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Simple Harmonic Motion  Mass on a Spring 
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#1
Feb614, 01:17 PM

P: 101

For a mass on a spring (vertical set up) undergoing SHM, we equate the restoring force, kx, to ω^2 x, coming to a conclusion that ω = [itex]\sqrt{\frac{k}{m}}[/itex]. My question is, is the restoring force mg  T Where T is the tension in the spring? Because this seems to be the net force. I am used to equating tension to kx, not the net force.



#2
Feb614, 02:10 PM

P: 1,991

The oscillation is around the equilibrium position.
In the equilibrium position the spring is stretched by an amount x_o, just enough for the elastic force to be equal to the weight. So we have kx_o=mg. Now if we move it a little from this equilibrium position, let say by pulling it down, the spring will be stretched by an extra amount, x. x is measured from the equilibrium position. So the elastic force will be F=k(x_o+x) and the net force will be F_net=Fmg= k(x_o+x) mg= kx_o+kxmg = kx. So the net force depends only on the displacement from the equilibrium position. And this is the restoring force.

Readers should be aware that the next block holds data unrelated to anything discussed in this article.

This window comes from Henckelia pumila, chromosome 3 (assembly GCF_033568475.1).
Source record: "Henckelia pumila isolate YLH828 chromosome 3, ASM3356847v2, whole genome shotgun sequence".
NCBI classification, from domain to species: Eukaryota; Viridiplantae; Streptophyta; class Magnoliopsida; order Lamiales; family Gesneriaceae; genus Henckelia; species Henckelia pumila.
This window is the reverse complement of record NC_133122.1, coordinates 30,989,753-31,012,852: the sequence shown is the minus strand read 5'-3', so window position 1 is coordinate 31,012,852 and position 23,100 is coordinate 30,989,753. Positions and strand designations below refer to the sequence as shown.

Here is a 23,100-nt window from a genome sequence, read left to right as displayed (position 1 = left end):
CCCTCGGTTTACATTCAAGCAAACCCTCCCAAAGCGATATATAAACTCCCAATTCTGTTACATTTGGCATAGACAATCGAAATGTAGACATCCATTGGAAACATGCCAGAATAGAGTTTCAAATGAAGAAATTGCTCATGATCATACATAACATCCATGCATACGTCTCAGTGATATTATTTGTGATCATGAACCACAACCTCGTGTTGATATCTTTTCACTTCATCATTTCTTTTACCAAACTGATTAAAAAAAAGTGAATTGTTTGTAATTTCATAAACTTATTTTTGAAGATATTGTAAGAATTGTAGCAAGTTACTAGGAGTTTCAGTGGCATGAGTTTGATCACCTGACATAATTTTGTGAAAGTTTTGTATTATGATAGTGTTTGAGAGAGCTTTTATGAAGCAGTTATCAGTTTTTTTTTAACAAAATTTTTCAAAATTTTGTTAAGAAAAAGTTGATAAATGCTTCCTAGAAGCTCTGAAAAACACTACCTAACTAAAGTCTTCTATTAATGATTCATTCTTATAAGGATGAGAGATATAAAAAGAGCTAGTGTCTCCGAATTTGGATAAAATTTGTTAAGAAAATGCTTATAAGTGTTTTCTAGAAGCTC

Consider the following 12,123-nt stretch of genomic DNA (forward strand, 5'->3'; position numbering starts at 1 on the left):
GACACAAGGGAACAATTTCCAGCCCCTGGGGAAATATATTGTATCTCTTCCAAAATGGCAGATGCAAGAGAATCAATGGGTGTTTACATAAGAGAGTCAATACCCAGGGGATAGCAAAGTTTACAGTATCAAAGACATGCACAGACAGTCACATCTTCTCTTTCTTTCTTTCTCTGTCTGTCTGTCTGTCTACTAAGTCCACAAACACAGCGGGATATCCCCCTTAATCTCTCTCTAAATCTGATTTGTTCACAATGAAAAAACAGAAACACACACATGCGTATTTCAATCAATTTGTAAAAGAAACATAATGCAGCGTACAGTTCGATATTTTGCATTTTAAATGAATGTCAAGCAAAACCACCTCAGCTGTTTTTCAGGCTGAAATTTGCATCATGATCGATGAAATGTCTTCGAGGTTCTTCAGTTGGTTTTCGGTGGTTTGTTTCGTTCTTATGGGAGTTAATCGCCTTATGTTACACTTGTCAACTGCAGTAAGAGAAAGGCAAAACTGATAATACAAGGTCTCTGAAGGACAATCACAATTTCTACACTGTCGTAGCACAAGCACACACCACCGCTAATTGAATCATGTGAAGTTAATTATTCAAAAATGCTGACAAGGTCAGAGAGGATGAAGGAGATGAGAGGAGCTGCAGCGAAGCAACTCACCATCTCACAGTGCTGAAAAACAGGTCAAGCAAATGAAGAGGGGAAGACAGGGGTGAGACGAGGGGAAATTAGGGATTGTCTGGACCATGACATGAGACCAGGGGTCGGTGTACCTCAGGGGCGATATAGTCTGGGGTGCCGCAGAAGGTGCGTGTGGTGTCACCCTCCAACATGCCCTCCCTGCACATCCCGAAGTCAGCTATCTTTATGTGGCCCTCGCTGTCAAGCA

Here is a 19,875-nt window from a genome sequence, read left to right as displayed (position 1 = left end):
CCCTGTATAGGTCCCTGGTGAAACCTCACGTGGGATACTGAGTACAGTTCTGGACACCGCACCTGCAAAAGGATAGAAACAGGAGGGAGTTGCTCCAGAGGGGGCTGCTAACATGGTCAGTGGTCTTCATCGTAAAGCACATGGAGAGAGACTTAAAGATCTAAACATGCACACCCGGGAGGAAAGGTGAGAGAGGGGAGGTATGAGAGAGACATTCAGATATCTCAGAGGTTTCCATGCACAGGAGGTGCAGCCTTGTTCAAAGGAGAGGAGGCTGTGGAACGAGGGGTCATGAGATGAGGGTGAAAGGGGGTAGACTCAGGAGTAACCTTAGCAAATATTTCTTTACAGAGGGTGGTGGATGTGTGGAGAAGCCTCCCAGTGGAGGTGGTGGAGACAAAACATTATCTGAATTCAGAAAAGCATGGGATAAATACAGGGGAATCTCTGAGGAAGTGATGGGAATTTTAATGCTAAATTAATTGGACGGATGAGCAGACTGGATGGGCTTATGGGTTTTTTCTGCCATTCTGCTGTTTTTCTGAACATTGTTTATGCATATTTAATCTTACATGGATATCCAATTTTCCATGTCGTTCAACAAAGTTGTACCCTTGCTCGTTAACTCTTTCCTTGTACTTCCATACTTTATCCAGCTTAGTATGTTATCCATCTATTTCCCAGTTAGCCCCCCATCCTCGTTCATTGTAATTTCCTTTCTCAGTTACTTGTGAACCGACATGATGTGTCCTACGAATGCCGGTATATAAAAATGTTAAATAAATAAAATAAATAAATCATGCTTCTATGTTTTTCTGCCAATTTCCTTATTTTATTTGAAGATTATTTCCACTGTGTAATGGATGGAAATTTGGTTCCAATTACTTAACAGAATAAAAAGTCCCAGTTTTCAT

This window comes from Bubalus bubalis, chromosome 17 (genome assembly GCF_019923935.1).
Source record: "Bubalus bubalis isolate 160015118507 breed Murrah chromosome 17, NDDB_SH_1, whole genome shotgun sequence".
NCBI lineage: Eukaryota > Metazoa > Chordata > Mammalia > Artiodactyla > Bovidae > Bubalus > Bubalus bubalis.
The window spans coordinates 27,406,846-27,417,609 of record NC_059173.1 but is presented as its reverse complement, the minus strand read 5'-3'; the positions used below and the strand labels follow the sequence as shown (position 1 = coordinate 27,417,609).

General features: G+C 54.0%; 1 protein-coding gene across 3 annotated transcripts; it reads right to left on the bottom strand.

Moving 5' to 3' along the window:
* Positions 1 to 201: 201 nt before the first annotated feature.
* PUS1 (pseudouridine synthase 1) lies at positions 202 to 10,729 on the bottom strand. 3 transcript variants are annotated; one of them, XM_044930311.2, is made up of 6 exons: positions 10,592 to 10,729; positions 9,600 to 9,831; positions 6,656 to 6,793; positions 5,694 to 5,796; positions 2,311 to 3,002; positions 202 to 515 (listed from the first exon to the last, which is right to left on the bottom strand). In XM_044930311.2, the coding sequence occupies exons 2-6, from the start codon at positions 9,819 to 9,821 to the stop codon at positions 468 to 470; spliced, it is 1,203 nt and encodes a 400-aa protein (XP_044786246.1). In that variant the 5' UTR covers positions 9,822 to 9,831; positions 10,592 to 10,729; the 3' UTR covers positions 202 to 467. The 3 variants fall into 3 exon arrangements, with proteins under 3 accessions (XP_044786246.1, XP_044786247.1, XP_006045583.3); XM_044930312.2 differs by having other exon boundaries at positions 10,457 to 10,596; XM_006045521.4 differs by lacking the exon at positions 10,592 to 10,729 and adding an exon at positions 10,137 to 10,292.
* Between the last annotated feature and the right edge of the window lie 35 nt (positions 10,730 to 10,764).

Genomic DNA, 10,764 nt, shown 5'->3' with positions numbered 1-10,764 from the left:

#3
Feb614, 06:22 PM

Sci Advisor
Thanks
PF Gold
P: 12,269

I can see your confusion but you just need to relate the physical situation to the maths describing it. 


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